Swampish vapours from the hibernating starter signalled the beginning of its demise. Two days later black mould had invaded the surface of the paste, and that was the end of the culture that had survived for nearly three years. Will brew a new culture in the spring, in the meantime have been experimenting with flours and methods. Here is the current regimen.
|Dry yeast||3 teaspoons|
|Olive oil||1 good slug|
Whisk the flours and yeast together in a large bowl for thirty seconds and then scoop a deep well in the centre. Pour in the water and oil then mix to make a shaggy, sticky dough. Cover and allow to stand for an hour. Knead on a lightly floured bench for a minute or so, then oil the bowl, flip the dough in the bowl so that it is coated with a thin slick of oil, cover again and refrigerate overnight.
The following morning, tip the dough onto an oiled bench then stretch it as thinly as possible, before folding into thirds. Repeat the stretch-and-fold process two or three times more, until the dough loses its elasticity. Return the dough in the oiled bowl to the refrigerator for at least an hour. Repeat this process once or twice more throughout the day.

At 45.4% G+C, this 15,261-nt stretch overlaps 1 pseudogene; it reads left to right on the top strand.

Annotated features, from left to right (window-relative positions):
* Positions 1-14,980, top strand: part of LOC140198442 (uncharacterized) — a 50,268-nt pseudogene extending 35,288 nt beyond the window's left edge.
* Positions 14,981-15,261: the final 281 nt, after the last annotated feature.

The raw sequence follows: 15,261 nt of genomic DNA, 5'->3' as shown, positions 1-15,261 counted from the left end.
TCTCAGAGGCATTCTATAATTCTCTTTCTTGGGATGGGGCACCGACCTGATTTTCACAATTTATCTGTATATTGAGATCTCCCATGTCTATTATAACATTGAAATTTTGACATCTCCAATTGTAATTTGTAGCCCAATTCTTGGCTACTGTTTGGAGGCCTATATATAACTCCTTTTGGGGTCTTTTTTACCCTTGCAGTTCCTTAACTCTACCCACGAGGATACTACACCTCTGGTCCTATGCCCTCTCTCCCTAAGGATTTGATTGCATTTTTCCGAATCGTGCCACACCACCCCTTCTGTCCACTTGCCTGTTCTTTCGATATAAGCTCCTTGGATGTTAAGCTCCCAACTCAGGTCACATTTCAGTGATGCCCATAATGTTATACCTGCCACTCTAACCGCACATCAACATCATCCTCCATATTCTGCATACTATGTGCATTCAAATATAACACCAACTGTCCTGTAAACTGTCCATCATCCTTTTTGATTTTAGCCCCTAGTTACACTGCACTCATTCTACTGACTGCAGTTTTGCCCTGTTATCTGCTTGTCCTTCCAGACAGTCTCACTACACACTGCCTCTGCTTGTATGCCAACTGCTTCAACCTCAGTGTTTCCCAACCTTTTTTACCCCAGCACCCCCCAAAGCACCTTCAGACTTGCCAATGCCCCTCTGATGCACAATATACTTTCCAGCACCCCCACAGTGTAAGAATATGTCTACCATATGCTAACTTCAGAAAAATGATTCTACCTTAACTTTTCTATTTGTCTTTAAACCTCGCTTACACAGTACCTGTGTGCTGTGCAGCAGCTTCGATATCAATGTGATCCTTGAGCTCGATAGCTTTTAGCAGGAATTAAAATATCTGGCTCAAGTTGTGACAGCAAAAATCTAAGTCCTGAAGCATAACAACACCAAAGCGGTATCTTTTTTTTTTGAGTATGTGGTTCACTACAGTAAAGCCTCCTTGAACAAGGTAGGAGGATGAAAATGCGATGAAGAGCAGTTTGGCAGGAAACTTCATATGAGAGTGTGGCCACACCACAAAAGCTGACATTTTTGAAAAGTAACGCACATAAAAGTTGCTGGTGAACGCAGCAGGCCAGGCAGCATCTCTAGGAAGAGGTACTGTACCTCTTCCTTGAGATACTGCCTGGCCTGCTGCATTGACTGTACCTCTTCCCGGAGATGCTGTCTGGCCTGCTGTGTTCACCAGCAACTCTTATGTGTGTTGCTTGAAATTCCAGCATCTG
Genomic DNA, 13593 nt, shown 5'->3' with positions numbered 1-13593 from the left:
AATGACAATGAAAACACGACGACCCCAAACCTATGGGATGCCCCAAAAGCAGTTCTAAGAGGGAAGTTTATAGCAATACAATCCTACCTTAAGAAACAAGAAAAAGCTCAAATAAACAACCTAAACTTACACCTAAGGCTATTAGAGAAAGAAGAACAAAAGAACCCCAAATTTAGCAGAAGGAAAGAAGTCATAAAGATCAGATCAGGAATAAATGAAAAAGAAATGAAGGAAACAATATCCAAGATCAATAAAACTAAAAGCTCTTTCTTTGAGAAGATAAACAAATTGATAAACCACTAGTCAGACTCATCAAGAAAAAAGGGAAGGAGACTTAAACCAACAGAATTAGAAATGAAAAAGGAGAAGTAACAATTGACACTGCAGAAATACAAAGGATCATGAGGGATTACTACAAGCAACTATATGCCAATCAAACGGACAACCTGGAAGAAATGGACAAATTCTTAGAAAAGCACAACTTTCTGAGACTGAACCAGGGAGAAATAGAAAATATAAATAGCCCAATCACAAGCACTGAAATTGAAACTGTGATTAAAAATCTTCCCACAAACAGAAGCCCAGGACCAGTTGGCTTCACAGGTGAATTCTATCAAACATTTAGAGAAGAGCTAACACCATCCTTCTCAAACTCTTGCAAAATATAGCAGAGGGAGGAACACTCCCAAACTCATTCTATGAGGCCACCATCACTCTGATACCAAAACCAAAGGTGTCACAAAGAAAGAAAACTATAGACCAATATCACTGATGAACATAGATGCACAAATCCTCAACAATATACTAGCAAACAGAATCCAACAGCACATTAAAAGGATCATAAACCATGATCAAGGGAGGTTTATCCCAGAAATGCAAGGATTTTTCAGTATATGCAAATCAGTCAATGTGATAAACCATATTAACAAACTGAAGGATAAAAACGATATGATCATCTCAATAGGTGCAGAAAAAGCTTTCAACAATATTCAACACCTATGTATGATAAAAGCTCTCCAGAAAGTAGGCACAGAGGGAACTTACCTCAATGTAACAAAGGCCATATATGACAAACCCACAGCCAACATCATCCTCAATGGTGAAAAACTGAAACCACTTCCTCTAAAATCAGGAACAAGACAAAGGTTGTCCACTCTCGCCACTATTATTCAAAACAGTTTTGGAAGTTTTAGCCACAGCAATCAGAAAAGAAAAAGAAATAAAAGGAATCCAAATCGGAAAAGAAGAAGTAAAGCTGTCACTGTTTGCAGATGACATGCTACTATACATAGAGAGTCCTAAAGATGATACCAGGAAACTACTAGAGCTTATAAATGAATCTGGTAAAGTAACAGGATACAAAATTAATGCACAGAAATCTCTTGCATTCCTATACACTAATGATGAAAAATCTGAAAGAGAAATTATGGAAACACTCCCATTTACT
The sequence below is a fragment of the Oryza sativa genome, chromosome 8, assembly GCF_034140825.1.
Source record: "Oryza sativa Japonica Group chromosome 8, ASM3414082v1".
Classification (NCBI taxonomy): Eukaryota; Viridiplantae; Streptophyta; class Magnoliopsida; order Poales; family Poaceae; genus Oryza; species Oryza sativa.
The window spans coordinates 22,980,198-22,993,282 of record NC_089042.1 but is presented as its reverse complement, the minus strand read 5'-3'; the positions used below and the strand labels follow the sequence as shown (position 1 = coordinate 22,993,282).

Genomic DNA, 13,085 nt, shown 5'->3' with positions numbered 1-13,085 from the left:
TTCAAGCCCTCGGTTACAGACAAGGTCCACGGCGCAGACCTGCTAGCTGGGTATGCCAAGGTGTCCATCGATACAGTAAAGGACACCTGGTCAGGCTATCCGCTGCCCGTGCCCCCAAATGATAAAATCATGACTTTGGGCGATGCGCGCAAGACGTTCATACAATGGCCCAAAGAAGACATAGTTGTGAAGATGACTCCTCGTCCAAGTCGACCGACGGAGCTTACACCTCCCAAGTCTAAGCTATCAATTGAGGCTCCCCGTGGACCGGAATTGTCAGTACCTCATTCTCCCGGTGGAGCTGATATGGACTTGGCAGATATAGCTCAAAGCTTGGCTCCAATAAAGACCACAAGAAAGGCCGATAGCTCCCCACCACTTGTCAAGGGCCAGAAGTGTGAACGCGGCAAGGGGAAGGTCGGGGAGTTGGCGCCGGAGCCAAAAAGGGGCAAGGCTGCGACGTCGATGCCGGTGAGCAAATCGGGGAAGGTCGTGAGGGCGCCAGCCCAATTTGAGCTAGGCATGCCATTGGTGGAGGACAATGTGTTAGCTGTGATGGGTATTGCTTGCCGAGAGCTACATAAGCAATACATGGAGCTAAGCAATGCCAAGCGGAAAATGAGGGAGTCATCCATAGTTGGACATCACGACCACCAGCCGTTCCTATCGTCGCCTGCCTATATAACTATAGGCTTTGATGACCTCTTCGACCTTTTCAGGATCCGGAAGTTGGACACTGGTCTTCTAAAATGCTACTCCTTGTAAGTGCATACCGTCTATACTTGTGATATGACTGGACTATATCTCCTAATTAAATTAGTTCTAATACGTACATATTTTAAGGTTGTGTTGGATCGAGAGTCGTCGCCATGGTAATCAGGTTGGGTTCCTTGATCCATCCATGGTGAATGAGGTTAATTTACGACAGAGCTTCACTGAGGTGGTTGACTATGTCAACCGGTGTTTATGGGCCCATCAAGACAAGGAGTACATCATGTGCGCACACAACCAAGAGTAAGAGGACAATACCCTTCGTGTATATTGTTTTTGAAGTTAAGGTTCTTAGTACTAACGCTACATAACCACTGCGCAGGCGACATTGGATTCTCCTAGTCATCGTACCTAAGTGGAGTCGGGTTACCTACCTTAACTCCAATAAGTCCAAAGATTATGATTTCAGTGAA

An hour before baking, remove the dough from the refrigerator so that it has a chance to warm to room temperature before it is shaped into pizza bases.
Stretch & massage dough so that is about 5mm thick. Slice into tray-sized slabs and ease onto paper-lined and oiled trays. Collect trimmings, knead lightly and roll or stretch to make four large bases. Allow to rest for about 30 minutes while oven is preheating to 220°C. Brush with oil or spread with tinned, peeled, and chopped tomatoes mixed with a little tomato paste. Bake for 15 minutes, then remove the bases from the oven. Allow to cool slightly before adding toppings then return to the oven to bake until bases are crisp.